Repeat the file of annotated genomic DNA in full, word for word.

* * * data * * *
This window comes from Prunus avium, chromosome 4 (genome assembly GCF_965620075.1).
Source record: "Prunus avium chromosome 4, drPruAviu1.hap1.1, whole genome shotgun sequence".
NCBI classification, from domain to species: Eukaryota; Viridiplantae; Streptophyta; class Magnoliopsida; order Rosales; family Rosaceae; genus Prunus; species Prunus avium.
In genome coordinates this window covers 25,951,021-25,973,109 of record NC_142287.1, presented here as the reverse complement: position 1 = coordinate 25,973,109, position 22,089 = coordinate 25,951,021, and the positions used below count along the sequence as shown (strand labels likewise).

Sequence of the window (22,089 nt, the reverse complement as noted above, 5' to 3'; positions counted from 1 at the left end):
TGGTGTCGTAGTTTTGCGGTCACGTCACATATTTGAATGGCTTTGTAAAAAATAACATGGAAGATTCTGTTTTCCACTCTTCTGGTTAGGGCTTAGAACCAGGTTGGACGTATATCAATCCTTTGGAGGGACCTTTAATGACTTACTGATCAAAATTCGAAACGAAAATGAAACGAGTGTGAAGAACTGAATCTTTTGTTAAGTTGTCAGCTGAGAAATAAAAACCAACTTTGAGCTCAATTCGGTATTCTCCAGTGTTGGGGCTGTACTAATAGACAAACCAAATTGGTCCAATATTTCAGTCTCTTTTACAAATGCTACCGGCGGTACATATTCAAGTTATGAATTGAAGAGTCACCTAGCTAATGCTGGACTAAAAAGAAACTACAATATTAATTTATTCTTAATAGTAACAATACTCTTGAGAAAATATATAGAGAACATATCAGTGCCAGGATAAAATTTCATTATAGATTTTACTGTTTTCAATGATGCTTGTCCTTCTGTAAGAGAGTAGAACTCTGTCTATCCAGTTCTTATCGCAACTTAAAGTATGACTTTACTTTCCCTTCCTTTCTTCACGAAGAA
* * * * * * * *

This window comes from Prunus avium, chromosome 4 (genome assembly GCF_965620075.1).
Source record: "Prunus avium chromosome 4, drPruAviu1.hap1.1, whole genome shotgun sequence".
NCBI classification, from domain to species: Eukaryota; Viridiplantae; Streptophyta; class Magnoliopsida; order Rosales; family Rosaceae; genus Prunus; species Prunus avium.
In genome coordinates this window covers 25,951,021-25,973,109 of record NC_142287.1, presented here as the reverse complement: position 1 = coordinate 25,973,109, position 22,089 = coordinate 25,951,021, and the positions used below count along the sequence as shown (strand labels likewise).

Sequence of the window (22,089 nt, the reverse complement as noted above, 5' to 3'; positions counted from 1 at the left end):
TGGTGTCGTAGTTTTGCGGTCACGTCACATATTTGAATGGCTTTGTAAAAAATAACATGGAAGATTCTGTTTTCCACTCTTCTGGTTAGGGCTTAGAACCAGGTTGGACGTATATCAATCCTTTGGAGGGACCTTTAATGACTTACTGATCAAAATTCGAAACGAAAATGAAACGAGTGTGAAGAACTGAATCTTTTGTTAAGTTGTCAGCTGAGAAATAAAAACCAACTTTGAGCTCAATTCGGTATTCTCCAGTGTTGGGGCTGTACTAATAGACAAACCAAATTGGTCCAATATTTCAGTCTCTTTTACAAATGCTACCGGCGGTACATATTCAAGTTATGAATTGAAGAGTCACCTAGCTAATGCTGGACTAAAAAGAAACTACAATATTAATTTATTCTTAATAGTAACAATACTCTTGAGAAAATATATAGAGAACATATCAGTGCCAGGATAAAATTTCATTATAGATTTTACTGTTTTCAATGATGCTTGTCCTTCTGTAAGAGAGTAGAACTCTGTCTATCCAGTTCTTATCGCAACTTAAAGTATGACTTTACTTTCCCTTCCTTTCTTCACGAAGAA